The hard facts in favor of the November election heavily outweigh the arguments made by proponents of the status quo. Keeping municipal elections in May during 2012 will preserve low levels of voter turnout and cost the city money. Councilwoman Laura Morrison wrote in a Statesman column last week, “There is no compelling or pragmatic reason” to shift the election date. If saving money and involving more people in voting are not compelling enough reasons, what are? As long as our city council members are willing to perpetuate low voter turnout, students have every reason to be worried.


Katsounas is a business and government sophomore.

City council members debated potential cuts to the Austin Police Department on Monday during the first reading and review of the 2012 city budget.

Council members discussed and proposed amendments to individual line items on the budget throughout the day, and a second reading will take place Tuesday at City Hall. The original budget lifted $3 million from the police force by delaying cadet class schedules and reducing overtime for sworn personnel. Council members voted to conduct a study of police force utilization after much debate about additional cutbacks to APD proposed by council member Bill Spelman. While the original budget made room to hire 47 new police force members, Spelman proposed the number be decreased to 31.

“Essentially [the study] is going to look at what are our community’s goals in terms of public safety, how we are currently using our officers to meet those goals and what changes we should take to more effectively use the resources we have,” said Barksdale English, policy aide for Spelman.

The city currently maintains a ratio of two police officers per 1,000 Austin residents. English said the results of the study could establish the current ratio as sufficient or indicate a need for more or less police force members. City officials do not yet have a time line for when the study will take place, he said.

Austin Police Chief Art Acevedo debated the idea of cutting police officers during the budget reading, stating a decrease in officers would produce a negative outcome.

Austin Police Association president Wayne Vincent agreed.

Vincent said he feels APD currently operates at minimum capacity, and he believes making further reductions based on a “theoretical study” would be a great mistake.

“The more visible the police are, the less crime there is,” Vincent said. “It’s been proven time and again.”

Vincent said possible cuts to APD could also place strain on the UT Police Department.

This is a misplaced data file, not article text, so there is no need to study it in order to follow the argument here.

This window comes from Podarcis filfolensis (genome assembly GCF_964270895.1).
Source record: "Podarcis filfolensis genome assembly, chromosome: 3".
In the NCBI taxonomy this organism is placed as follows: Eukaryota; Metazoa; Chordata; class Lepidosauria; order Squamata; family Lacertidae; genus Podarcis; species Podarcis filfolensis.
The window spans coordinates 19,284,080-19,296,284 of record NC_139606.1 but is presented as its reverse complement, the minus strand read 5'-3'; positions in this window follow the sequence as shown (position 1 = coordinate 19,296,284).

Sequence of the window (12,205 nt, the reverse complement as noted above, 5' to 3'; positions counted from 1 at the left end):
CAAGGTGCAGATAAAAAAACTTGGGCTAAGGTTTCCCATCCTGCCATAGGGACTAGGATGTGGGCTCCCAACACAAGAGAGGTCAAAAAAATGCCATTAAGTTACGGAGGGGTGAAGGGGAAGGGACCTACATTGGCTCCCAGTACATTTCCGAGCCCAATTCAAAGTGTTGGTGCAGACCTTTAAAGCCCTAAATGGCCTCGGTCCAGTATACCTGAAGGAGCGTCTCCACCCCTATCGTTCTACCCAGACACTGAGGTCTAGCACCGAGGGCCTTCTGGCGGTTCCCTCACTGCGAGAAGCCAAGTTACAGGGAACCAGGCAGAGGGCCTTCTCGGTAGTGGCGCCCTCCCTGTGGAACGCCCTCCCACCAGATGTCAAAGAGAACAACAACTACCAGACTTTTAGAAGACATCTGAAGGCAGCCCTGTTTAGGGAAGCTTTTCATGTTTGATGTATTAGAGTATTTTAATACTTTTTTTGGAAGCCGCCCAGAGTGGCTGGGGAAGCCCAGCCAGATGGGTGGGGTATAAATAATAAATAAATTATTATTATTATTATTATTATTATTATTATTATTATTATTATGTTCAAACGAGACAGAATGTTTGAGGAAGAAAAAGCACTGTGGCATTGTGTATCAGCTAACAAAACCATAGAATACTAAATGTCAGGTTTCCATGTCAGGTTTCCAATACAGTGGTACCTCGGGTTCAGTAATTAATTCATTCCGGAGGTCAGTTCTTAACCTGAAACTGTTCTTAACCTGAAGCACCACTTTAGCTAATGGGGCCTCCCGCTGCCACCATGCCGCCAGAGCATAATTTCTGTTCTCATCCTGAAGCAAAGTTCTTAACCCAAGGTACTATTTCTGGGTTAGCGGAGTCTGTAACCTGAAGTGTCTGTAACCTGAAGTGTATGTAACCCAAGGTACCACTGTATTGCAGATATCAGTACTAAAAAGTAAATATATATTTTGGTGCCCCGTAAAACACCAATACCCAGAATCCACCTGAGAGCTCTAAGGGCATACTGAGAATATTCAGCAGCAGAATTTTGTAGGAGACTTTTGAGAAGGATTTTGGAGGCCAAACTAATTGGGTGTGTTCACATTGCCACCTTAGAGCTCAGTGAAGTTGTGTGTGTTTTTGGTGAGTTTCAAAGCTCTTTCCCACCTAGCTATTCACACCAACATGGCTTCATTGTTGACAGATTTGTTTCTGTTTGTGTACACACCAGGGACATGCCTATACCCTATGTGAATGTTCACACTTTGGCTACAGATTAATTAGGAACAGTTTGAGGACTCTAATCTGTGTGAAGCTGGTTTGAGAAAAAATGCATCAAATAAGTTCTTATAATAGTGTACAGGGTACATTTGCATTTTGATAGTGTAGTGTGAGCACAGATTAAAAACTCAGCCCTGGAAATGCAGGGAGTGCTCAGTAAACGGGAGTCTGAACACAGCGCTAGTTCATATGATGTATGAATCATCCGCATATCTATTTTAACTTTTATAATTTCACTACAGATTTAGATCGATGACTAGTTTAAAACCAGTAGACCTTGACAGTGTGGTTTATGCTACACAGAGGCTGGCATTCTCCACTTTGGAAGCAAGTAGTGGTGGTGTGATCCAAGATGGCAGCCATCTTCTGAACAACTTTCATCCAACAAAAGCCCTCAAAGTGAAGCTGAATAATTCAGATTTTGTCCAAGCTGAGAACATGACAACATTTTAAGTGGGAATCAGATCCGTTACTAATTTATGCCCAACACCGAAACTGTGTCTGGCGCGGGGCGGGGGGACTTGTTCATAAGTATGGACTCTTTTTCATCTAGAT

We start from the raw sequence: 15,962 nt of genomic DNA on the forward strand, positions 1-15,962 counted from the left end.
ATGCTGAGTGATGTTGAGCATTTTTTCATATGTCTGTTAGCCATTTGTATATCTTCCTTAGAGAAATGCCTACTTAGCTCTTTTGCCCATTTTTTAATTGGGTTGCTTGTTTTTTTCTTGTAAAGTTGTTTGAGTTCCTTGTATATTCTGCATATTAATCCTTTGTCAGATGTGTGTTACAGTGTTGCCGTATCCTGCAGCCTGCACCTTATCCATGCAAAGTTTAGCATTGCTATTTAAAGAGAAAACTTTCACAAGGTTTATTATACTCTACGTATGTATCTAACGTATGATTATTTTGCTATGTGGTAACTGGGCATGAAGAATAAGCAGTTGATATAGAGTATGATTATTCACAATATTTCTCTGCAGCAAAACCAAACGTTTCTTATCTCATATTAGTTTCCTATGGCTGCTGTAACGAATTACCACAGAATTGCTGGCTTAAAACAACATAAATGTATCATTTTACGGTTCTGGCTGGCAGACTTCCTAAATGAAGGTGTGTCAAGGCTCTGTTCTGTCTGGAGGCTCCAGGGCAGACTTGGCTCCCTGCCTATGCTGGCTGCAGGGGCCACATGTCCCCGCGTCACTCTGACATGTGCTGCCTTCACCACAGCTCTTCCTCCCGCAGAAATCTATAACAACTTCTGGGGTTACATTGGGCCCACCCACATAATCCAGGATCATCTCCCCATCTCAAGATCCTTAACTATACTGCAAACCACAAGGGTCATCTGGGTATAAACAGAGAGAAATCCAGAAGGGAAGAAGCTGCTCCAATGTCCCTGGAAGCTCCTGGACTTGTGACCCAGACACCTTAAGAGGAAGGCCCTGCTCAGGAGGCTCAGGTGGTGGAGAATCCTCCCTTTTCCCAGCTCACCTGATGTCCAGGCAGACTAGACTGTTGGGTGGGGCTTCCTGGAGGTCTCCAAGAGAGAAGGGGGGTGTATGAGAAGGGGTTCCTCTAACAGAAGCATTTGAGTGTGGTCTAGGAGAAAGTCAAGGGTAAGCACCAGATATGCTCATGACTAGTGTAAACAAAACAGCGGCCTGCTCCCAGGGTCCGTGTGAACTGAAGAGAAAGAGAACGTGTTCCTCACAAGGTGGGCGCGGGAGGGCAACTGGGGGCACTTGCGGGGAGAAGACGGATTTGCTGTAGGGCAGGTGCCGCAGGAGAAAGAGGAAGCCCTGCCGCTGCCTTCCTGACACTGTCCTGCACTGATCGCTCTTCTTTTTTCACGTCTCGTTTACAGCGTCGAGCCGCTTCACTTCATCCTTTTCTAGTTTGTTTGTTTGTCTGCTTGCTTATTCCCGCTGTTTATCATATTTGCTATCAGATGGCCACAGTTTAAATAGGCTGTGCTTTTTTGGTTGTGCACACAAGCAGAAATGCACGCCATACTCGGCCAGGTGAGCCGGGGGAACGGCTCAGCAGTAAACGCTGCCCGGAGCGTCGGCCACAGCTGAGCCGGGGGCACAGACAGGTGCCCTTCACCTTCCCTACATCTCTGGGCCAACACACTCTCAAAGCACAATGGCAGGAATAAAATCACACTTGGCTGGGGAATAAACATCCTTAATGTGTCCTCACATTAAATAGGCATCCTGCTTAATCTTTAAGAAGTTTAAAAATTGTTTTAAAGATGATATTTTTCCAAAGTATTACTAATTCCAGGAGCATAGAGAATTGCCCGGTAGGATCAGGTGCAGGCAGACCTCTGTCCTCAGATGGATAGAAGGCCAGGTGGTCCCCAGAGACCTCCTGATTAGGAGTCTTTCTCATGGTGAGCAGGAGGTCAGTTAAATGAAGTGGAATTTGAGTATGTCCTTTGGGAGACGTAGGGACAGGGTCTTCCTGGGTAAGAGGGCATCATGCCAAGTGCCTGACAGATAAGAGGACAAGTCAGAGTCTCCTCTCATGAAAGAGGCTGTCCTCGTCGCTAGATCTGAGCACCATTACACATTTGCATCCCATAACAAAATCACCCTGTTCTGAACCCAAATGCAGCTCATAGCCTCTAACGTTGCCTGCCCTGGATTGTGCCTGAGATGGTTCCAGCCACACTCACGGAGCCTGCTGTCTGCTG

UT Police Chief Robert Dahlstrom said both police departments work together as necessary, but cuts to APD police numbers may not directly affect the UT campus and surrounding areas.

“If they were cutting back on those officers assigned to this area then it could affect us,” Dahlstrom said. “It will certainly affect the city as a whole though. When you cut back on officers, some of that crime will have to be prioritized.”

Dahlstrom said lower crime activities, such as graffiti or minor thefts, may not be followed up on if police officers are taking care of higher priorities. Dahlstrom said he hopes, however, that more crime would not be encouraged because of the lack of attention to these areas or less visible police patrol.

Printed on September 13, 2011 as: City council discusses cuts to police forces, may see rise in crime

After a summer tussling over plastic bag bans and parking meter hours, the City Council seemed unwavering in its willingness to impose onerous restrictions on Austin businesses. Last week, however, the council began implementing a set of ordinances on payday lenders. These new rules are as commonsense as they are long overdue.

Councilman Bill Spelman, who proposed the restrictions, astutely recognized lenders’ predatory nature on working-class and financially inexperienced Austinites. Outraged that lenders could bilk clients’ earnings by charging them interest rates well above a staggering 620 percent, Spelman decided to take action. His restrictions would apply the city’s authority on zoning laws, registration and lending rules on the payday stores.